Name one person who influenced your life and why.
Answer: My grandmother, Antoinette, who’s still with us today at 97. Everyone loves to complain about how hard they work and how much tougher things are today. I tell them to look at my grandmother, who really embodies the spirit of the Greatest Generation. She raised my father as a single mother in the 1940s, working in a sweatshop every day until her fingers were raw and bleeding. She never asked “why me?” or complained. Instead, she went to work every day and eventually saved enough money to buy a brownstone in Brooklyn. Her work ethic has absolutely influenced the way I see the world.
What is a core passion or peeve of yours – in life or in business?
Answer: One of my greatest passions intertwines both life and business. I am passionate about improving myself and helping others to do the same. I never fool myself into thinking I’m an expert in anything – there’s always more to learn. On the flip side, one of my biggest pet peeves is a smug, know-it-all attitude. The minute you think you know it all, you’re dead.
What was the best business book you have read?
Answer: I’m a big reader – there are so many. In terms of how to be an effective manager, I’m always referring to Winning by Jack Welch. Beyond Winning by Robert H. Mnookin is one of the best negotiation books out there (one of my favorite subjects). But lately, I’ve been revisiting Never Eat Alone by Keith Ferrazzi, which was the first book I bought 10 years ago when I was about to launch the law firm that became CMM. I had recently left the very niche tech space and realized I needed to build a network if I wanted my career to go anywhere. The book shares really smart strategies about being a connector for others – it’s not all about you. I’m such a fan of the book’s message that it inspired me to give a presentation about networking recently that drew over 250 people. The topic couldn’t be more relevant.
When you create strategic plans, how would you characterize the timelines you are most likely to use and why?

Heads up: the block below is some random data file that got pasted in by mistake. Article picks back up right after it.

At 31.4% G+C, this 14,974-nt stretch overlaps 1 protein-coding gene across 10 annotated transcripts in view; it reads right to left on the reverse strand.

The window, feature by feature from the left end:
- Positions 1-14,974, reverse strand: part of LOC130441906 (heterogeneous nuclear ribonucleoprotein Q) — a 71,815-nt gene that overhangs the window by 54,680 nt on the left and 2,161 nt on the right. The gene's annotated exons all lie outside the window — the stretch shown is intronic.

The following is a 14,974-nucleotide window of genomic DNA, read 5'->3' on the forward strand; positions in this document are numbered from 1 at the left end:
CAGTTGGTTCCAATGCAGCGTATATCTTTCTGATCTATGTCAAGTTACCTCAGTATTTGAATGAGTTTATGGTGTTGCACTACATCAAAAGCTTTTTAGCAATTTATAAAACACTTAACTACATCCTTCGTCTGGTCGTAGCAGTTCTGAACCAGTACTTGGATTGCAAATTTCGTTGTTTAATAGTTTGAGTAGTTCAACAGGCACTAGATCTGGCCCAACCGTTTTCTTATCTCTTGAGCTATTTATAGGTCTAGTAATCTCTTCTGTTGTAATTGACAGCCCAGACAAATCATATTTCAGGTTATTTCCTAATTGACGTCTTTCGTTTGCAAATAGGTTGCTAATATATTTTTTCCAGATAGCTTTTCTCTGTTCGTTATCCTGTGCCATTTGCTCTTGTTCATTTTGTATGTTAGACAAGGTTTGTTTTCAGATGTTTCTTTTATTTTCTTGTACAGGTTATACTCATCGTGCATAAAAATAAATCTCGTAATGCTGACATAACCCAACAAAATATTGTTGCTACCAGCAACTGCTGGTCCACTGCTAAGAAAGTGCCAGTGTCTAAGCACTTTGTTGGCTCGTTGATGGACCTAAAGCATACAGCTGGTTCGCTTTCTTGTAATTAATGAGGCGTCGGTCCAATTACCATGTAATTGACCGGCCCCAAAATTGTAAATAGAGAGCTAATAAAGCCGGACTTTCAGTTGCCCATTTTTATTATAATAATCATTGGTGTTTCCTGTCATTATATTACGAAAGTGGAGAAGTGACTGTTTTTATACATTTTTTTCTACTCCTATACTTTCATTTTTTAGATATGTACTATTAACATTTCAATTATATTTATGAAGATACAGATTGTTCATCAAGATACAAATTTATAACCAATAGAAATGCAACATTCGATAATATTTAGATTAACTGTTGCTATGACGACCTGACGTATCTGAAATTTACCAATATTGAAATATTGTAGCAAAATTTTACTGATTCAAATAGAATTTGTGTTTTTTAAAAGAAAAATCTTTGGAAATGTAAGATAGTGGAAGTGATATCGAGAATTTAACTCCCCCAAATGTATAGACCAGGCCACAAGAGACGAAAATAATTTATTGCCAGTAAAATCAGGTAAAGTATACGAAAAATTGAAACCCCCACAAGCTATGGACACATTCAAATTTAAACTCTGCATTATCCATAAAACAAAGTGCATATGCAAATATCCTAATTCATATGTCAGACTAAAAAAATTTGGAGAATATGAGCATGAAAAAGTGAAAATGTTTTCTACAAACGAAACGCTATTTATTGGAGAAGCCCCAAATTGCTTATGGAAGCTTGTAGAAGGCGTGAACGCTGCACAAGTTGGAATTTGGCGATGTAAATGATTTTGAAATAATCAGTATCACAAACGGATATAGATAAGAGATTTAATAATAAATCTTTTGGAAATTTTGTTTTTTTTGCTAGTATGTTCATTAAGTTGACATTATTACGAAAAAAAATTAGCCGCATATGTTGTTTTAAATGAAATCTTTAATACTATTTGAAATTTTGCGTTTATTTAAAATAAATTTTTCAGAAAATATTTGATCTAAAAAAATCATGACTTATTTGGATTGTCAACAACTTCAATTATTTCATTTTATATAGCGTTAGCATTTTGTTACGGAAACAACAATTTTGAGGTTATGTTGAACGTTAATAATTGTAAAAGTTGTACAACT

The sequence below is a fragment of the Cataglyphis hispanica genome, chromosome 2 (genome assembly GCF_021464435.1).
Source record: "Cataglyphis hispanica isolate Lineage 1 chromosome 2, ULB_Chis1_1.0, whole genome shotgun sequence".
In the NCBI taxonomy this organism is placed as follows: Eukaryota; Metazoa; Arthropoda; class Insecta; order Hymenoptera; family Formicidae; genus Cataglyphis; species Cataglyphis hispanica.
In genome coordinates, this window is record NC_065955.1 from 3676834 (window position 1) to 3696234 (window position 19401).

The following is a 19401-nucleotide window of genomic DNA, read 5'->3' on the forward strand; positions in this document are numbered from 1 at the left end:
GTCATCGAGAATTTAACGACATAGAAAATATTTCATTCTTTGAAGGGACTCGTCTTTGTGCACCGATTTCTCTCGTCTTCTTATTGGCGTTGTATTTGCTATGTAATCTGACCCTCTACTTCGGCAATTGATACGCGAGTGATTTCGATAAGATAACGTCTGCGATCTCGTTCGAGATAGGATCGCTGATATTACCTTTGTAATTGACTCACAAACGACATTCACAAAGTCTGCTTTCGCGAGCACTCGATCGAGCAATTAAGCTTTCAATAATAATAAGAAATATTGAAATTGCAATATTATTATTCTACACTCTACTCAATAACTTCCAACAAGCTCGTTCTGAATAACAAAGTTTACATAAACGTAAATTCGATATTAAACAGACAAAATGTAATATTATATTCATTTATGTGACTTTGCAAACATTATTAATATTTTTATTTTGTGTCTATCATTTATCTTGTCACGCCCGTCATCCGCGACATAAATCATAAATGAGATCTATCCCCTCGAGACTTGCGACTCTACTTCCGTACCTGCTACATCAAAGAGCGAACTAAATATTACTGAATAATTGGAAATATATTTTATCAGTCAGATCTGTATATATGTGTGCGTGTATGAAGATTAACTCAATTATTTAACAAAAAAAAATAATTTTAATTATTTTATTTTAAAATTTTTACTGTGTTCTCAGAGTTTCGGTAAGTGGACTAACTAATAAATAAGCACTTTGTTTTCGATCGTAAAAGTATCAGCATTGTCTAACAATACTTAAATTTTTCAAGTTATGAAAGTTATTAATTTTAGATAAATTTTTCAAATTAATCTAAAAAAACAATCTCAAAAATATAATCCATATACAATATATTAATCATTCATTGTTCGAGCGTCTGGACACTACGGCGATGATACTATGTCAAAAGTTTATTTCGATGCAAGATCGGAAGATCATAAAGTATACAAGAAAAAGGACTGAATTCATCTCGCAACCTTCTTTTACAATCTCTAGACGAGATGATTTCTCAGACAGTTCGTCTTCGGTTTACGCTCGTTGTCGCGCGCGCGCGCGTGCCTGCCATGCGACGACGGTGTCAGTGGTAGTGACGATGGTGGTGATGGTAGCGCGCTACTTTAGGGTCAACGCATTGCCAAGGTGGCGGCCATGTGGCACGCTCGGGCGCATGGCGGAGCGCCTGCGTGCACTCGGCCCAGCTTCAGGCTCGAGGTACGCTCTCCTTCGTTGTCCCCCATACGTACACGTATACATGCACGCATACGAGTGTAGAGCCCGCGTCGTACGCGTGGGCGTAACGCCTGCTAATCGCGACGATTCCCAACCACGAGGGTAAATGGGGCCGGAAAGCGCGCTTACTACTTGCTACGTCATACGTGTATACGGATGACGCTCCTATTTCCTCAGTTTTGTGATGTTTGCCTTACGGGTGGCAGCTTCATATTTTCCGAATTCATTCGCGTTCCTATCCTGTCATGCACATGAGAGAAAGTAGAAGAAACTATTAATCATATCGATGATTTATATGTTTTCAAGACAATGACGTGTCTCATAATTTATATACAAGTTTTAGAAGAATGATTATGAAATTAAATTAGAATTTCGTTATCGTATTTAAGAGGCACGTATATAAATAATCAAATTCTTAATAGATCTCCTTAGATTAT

Answer: Of course, we plan for the next year, but we’re also planning ten years out. We always have more people than we need, more space than we need, more advanced technology than we need at that moment because we’re betting on growth. If you just worry about the here and now, that’s where you’ll get stuck. I tend to follow the advice of Wayne Gretzky, the greatest hockey player that ever lived, who famously said he skates to where the puck is going to be, not where it has been. I think about where we want to be in ten years and plan accordingly.
About Joseph N. Campolo
Clients and the news media have described CMM’s lawyers as “fearless” and “exceptionally talented,” possessing “deep knowledge” with a “first-rate intellect,” and having the unique ability to “effectively partner with clients.” This commitment to excellence has earned the firm many accolades from the business community. In 2017, CMM was again voted the Best Law Firm on Long Island, prevailing over a field that included many larger and long-established firms. The firm has also been awarded the prestigious Business Achievement Award from HIA-LI and Corporate Citizenship Awards from Long Island Business News and Child Abuse Prevention Services (CAPS), as well as a spot on the U.S. News & World Report list of Best Law Firms. In addition to his legal work and community involvement, Joe is also an Executive Producer of “Tribute,” an award-winning short film.